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When your little one starts to move around, it's time to rethink bath time to make sure it is both safe and fun
Use your own bath
Your baby may learn to sit up without support at four to seven months and will soon outgrow their infant bath. Ease them into a new routine by placing them in the main bath.
Help them stay upright
Always use a nonslip bathmat. You may want to use a sit-up bath seat for extra support. This has suction pads to secure it to the base of the bath, a support that goes through your baby's legs and a plastic ring that goes round the waist.
Run the water before putting your baby in. Use the cold water first, then add hot, swirling it round with your hands to get rid of any hot spots. Make sure the water only comes up to your baby's waist, and test the temperature with your elbow or a bath thermometer (it should be around 37oC).
Hide hot taps
Pop an inflatable cover on the taps and make sure you have everything to hand before putting your baby in the bath, as you will need to stay with them the whole time.
Giving your little one a bath at a regular time in the evening can be a great way to help them relax in time for bed. As your baby grows older, bath time may become more stimulating than relaxing, so give them a massage when they're dry to help them wind down.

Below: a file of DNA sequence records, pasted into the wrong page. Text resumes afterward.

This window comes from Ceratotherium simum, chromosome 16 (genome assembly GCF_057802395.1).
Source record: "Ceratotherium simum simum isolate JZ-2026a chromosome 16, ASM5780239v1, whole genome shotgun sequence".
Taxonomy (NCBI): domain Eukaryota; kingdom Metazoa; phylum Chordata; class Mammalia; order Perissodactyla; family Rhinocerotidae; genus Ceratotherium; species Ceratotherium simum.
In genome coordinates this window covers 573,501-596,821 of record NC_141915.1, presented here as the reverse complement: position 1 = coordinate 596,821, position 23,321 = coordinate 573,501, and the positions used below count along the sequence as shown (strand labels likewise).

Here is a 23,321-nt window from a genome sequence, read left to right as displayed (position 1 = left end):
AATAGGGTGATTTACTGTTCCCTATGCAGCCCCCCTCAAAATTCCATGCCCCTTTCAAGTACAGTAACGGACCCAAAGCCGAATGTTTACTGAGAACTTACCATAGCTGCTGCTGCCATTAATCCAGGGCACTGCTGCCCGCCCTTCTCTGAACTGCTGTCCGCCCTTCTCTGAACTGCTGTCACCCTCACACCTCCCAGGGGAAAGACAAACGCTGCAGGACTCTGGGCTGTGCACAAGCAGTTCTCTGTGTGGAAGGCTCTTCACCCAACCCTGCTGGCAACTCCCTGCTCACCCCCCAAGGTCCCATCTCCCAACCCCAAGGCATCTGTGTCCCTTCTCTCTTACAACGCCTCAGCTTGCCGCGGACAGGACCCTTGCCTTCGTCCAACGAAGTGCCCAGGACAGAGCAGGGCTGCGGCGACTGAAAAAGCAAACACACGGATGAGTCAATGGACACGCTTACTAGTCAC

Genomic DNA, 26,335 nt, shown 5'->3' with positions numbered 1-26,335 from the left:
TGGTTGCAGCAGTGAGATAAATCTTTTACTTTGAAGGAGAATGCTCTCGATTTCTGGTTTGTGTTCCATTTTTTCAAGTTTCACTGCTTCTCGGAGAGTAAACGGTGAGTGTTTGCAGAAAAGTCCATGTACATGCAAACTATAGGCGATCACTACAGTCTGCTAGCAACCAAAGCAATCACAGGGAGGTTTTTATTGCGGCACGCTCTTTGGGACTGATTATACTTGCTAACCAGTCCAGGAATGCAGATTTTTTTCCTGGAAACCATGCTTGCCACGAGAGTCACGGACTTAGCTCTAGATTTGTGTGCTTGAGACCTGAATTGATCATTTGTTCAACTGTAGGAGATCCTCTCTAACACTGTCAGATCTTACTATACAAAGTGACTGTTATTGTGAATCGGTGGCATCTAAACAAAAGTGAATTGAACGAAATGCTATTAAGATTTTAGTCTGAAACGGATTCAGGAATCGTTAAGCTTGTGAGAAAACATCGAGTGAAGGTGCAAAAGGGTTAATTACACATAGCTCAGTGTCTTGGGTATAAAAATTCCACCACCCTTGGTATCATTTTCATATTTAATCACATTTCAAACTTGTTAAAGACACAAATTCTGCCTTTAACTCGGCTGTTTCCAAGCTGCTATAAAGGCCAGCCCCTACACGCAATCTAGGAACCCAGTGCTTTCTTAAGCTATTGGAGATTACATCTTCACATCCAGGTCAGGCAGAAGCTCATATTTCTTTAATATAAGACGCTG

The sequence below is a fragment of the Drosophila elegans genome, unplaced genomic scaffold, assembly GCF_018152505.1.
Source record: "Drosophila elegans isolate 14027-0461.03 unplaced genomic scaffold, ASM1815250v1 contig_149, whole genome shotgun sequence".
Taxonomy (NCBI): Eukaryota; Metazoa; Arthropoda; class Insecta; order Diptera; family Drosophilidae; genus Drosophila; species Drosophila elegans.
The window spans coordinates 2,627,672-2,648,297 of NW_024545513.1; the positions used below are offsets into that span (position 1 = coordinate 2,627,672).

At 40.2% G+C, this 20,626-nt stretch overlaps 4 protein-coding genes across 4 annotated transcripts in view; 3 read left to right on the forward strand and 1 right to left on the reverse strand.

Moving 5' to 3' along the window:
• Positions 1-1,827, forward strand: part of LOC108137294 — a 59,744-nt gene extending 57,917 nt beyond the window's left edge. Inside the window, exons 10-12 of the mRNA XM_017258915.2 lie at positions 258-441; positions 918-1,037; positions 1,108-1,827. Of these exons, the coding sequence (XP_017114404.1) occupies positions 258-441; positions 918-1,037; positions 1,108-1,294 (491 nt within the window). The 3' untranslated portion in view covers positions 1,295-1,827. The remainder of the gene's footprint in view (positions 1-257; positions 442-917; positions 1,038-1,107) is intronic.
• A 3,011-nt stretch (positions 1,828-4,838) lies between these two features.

Having fun in the bath
Bathing with your baby is a great opportunity to enjoy skin-to-skin time. Get into the bath, wash yourself first and make sure someone hands your baby to you and can take them from you when it's time to get out. Whether your baby is bathing with you or not, be clear that they need to remain sitting, as they may slip if standing up.
Mum-to-mum top tips
'Bath time can be great fun for older babies, but it's important that they don't get too excited before bed, as this can impact on how well they settle down to sleep,' says Emily Leary, parenting blogger at A Mummy Too. 'A routine that works well for us is to allow them to play, giggle and have a good splash at the beginning of bath time. Try a few minutes of active games, such as funny songs or whizzing toys across the water, then once they've had some fun, settle them down to a quieter routine of wash and rinse, with softly sung nursery rhymes. Follow up by drying off and getting into PJs under dimmed lights, so that they're relaxed and ready for bed.'
By Jo Walsh